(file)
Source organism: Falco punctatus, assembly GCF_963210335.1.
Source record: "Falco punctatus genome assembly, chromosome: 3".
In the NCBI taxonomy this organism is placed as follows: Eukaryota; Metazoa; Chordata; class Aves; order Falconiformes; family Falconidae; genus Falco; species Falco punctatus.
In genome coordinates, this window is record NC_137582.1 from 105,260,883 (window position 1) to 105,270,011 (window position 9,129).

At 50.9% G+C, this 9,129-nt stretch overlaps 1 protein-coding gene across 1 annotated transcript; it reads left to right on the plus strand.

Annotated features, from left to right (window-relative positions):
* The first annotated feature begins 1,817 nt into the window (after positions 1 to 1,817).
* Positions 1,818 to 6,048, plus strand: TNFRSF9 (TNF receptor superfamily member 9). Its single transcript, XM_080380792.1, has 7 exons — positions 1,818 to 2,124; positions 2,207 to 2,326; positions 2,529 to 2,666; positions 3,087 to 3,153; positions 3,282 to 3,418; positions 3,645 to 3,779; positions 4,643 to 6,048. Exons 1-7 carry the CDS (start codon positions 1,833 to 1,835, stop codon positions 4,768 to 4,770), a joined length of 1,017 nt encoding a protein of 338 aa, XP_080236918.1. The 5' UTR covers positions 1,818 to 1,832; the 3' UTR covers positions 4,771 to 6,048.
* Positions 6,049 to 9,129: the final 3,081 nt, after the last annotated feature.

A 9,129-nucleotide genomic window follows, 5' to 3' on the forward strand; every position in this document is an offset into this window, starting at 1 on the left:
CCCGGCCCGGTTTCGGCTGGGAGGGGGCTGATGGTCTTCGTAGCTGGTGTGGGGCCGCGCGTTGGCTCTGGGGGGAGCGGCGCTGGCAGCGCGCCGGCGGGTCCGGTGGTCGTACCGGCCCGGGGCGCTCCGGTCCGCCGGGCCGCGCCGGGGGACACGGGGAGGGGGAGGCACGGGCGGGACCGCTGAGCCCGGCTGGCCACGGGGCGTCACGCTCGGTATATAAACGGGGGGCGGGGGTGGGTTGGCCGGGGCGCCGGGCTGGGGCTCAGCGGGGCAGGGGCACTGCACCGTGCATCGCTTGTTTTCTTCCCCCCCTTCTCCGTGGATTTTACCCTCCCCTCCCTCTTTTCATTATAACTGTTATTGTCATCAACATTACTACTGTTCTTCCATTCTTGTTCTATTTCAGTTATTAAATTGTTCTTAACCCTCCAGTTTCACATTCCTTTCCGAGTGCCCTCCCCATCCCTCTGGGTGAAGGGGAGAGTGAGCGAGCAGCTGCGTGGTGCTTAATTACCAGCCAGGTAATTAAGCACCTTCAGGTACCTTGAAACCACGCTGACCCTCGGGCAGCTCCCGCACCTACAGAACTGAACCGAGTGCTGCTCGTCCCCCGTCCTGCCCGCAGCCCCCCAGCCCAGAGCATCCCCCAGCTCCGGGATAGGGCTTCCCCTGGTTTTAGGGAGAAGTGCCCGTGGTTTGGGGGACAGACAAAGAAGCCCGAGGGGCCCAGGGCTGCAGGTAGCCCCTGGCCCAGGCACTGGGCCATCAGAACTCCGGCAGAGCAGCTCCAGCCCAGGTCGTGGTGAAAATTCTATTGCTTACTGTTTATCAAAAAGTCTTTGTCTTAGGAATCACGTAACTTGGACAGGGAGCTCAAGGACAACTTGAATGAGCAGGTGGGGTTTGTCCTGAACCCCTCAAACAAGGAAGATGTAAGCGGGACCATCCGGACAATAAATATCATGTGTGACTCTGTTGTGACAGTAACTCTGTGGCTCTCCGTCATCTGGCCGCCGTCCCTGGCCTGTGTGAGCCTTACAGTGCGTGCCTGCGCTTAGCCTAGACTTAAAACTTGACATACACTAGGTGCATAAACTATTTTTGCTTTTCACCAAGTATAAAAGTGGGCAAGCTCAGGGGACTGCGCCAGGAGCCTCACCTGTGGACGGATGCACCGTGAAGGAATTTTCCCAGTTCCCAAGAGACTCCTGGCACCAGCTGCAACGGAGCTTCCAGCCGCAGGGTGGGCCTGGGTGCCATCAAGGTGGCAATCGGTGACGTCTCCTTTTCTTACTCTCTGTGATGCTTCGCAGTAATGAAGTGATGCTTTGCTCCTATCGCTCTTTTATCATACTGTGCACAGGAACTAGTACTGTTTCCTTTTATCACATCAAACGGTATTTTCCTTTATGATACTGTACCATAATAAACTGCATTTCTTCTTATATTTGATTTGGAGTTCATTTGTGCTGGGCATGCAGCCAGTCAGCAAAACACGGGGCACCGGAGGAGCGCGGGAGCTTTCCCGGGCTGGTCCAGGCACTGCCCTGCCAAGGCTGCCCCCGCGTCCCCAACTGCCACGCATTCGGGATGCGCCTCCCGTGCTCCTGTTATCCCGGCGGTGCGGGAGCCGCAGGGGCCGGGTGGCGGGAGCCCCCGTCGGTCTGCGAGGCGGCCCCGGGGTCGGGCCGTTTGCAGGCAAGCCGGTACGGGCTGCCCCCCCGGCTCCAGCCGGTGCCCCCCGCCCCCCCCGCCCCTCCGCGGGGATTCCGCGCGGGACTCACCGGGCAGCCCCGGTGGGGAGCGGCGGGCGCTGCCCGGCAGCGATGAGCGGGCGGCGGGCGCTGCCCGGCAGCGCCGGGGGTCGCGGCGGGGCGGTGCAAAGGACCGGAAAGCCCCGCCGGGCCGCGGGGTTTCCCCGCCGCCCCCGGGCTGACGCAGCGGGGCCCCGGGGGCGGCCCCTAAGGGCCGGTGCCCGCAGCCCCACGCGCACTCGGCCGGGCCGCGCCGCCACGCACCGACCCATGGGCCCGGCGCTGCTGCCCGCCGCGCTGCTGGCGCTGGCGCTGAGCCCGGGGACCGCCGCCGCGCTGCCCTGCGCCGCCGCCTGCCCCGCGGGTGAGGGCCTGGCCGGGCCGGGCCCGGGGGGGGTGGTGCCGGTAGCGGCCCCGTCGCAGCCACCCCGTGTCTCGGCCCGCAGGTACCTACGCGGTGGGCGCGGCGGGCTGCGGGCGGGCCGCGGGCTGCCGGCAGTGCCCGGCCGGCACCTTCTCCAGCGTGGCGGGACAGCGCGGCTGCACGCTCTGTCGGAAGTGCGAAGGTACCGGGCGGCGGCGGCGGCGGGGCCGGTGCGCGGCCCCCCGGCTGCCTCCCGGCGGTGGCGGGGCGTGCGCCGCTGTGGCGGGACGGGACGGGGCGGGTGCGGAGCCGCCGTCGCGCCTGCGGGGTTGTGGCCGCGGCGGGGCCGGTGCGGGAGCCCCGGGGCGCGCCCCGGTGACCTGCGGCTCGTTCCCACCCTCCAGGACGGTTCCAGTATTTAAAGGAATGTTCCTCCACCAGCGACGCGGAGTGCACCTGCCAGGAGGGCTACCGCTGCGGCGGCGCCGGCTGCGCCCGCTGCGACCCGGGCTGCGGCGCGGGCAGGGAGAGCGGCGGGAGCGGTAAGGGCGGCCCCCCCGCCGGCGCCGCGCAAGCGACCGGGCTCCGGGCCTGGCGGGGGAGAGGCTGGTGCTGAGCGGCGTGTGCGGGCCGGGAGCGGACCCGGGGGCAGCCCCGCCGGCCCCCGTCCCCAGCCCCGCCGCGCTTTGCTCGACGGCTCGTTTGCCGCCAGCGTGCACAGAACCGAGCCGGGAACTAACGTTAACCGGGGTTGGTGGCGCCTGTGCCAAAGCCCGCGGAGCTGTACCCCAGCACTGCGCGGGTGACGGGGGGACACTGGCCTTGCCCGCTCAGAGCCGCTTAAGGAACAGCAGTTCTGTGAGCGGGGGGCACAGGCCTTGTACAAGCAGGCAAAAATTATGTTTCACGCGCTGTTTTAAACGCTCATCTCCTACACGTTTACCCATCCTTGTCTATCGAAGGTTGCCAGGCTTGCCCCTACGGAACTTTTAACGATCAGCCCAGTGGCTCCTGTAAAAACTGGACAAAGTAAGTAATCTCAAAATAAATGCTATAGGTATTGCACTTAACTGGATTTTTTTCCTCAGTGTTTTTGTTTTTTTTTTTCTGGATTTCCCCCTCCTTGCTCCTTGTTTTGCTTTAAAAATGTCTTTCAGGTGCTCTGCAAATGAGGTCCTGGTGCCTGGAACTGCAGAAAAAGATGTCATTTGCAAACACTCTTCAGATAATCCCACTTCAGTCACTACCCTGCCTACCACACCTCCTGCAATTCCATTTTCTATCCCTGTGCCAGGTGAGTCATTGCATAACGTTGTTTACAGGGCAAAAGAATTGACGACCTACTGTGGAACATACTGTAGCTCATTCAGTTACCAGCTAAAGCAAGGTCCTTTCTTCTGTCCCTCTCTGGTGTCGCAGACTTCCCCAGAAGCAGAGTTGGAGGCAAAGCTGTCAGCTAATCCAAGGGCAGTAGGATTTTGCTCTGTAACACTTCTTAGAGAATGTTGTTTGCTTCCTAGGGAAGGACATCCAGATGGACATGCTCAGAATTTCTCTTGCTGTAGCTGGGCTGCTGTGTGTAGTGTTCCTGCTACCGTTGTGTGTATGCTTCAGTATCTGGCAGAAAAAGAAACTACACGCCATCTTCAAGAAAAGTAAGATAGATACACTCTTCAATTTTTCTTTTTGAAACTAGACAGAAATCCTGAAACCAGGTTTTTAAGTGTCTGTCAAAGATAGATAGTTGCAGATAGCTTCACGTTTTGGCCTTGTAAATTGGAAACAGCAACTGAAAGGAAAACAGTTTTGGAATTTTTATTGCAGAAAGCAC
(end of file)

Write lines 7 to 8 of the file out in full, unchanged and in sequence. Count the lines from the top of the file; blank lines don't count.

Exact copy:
* The first annotated feature begins 1,817 nt into the window (after positions 1 to 1,817).
* Positions 1,818 to 6,048, plus strand: TNFRSF9 (TNF receptor superfamily member 9). Its single transcript, XM_080380792.1, has 7 exons — positions 1,818 to 2,124; positions 2,207 to 2,326; positions 2,529 to 2,666; positions 3,087 to 3,153; positions 3,282 to 3,418; positions 3,645 to 3,779; positions 4,643 to 6,048. Exons 1-7 carry the CDS (start codon positions 1,833 to 1,835, stop codon positions 4,768 to 4,770), a joined length of 1,017 nt encoding a protein of 338 aa, XP_080236918.1. The 5' UTR covers positions 1,818 to 1,832; the 3' UTR covers positions 4,771 to 6,048.